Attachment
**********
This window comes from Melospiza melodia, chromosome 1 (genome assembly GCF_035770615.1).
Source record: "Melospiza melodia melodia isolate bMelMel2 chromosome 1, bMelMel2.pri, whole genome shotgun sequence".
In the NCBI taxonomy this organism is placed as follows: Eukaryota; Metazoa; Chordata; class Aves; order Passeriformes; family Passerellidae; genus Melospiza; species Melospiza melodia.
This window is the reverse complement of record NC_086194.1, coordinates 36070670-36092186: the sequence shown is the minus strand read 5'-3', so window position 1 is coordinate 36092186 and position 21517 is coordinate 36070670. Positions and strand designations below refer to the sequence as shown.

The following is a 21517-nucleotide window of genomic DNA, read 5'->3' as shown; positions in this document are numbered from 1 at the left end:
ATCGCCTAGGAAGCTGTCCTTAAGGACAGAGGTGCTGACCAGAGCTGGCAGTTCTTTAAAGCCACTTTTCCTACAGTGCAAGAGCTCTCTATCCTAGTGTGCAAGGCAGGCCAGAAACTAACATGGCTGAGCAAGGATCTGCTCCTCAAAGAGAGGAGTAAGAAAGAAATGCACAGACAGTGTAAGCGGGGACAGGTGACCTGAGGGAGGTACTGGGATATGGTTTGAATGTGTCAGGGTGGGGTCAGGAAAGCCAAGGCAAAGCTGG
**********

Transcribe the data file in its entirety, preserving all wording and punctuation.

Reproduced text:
This window comes from Melospiza melodia, chromosome 1 (genome assembly GCF_035770615.1).
Source record: "Melospiza melodia melodia isolate bMelMel2 chromosome 1, bMelMel2.pri, whole genome shotgun sequence".
In the NCBI taxonomy this organism is placed as follows: Eukaryota; Metazoa; Chordata; class Aves; order Passeriformes; family Passerellidae; genus Melospiza; species Melospiza melodia.
This window is the reverse complement of record NC_086194.1, coordinates 36070670-36092186: the sequence shown is the minus strand read 5'-3', so window position 1 is coordinate 36092186 and position 21517 is coordinate 36070670. Positions and strand designations below refer to the sequence as shown.

The following is a 21517-nucleotide window of genomic DNA, read 5'->3' as shown; positions in this document are numbered from 1 at the left end:
ATCGCCTAGGAAGCTGTCCTTAAGGACAGAGGTGCTGACCAGAGCTGGCAGTTCTTTAAAGCCACTTTTCCTACAGTGCAAGAGCTCTCTATCCTAGTGTGCAAGGCAGGCCAGAAACTAACATGGCTGAGCAAGGATCTGCTCCTCAAAGAGAGGAGTAAGAAAGAAATGCACAGACAGTGTAAGCGGGGACAGGTGACCTGAGGGAGGTACTGGGATATGGTTTGAATGTGTCAGGGTGGGGTCAGGAAAGCCAAGGCAAAGCTGG